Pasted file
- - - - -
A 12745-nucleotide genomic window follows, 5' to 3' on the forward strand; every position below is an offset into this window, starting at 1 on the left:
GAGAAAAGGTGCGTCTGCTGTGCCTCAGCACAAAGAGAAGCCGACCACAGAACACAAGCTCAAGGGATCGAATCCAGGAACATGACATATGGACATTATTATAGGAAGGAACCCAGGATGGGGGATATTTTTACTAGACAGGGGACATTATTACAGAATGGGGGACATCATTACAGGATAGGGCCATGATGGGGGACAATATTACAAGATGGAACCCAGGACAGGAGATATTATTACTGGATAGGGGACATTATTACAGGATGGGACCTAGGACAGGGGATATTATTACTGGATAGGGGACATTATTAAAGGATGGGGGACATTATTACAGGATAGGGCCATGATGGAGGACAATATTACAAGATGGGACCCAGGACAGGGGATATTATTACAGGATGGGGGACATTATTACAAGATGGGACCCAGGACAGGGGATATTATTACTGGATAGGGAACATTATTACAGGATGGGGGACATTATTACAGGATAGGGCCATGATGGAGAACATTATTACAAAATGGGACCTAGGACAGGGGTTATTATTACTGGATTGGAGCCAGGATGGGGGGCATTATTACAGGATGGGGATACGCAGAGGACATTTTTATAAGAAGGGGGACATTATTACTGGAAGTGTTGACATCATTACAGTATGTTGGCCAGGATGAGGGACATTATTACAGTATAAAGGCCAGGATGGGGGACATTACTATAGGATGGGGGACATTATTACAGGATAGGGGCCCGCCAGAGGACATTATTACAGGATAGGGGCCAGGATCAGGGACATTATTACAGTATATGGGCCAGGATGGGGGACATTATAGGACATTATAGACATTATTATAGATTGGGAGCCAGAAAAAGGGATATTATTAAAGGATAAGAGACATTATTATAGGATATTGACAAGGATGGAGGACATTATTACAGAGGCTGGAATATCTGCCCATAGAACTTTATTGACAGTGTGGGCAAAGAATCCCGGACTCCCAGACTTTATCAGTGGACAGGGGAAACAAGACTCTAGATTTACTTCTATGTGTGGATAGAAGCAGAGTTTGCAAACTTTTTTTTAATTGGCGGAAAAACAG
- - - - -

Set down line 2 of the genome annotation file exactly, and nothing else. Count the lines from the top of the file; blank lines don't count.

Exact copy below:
GAGAAAAGGTGCGTCTGCTGTGCCTCAGCACAAAGAGAAGCCGACCACAGAACACAAGCTCAAGGGATCGAATCCAGGAACATGACATATGGACATTATTATAGGAAGGAACCCAGGATGGGGGATATTTTTACTAGACAGGGGACATTATTACAGAATGGGGGACATCATTACAGGATAGGGCCATGATGGGGGACAATATTACAAGATGGAACCCAGGACAGGAGATATTATTACTGGATAGGGGACATTATTACAGGATGGGACCTAGGACAGGGGATATTATTACTGGATAGGGGACATTATTAAAGGATGGGGGACATTATTACAGGATAGGGCCATGATGGAGGACAATATTACAAGATGGGACCCAGGACAGGGGATATTATTACAGGATGGGGGACATTATTACAAGATGGGACCCAGGACAGGGGATATTATTACTGGATAGGGAACATTATTACAGGATGGGGGACATTATTACAGGATAGGGCCATGATGGAGAACATTATTACAAAATGGGACCTAGGACAGGGGTTATTATTACTGGATTGGAGCCAGGATGGGGGGCATTATTACAGGATGGGGATACGCAGAGGACATTTTTATAAGAAGGGGGACATTATTACTGGAAGTGTTGACATCATTACAGTATGTTGGCCAGGATGAGGGACATTATTACAGTATAAAGGCCAGGATGGGGGACATTACTATAGGATGGGGGACATTATTACAGGATAGGGGCCCGCCAGAGGACATTATTACAGGATAGGGGCCAGGATCAGGGACATTATTACAGTATATGGGCCAGGATGGGGGACATTATAGGACATTATAGACATTATTATAGATTGGGAGCCAGAAAAAGGGATATTATTAAAGGATAAGAGACATTATTATAGGATATTGACAAGGATGGAGGACATTATTACAGAGGCTGGAATATCTGCCCATAGAACTTTATTGACAGTGTGGGCAAAGAATCCCGGACTCCCAGACTTTATCAGTGGACAGGGGAAACAAGACTCTAGATTTACTTCTATGTGTGGATAGAAGCAGAGTTTGCAAACTTTTTTTTAATTGGCGGAAAAACAG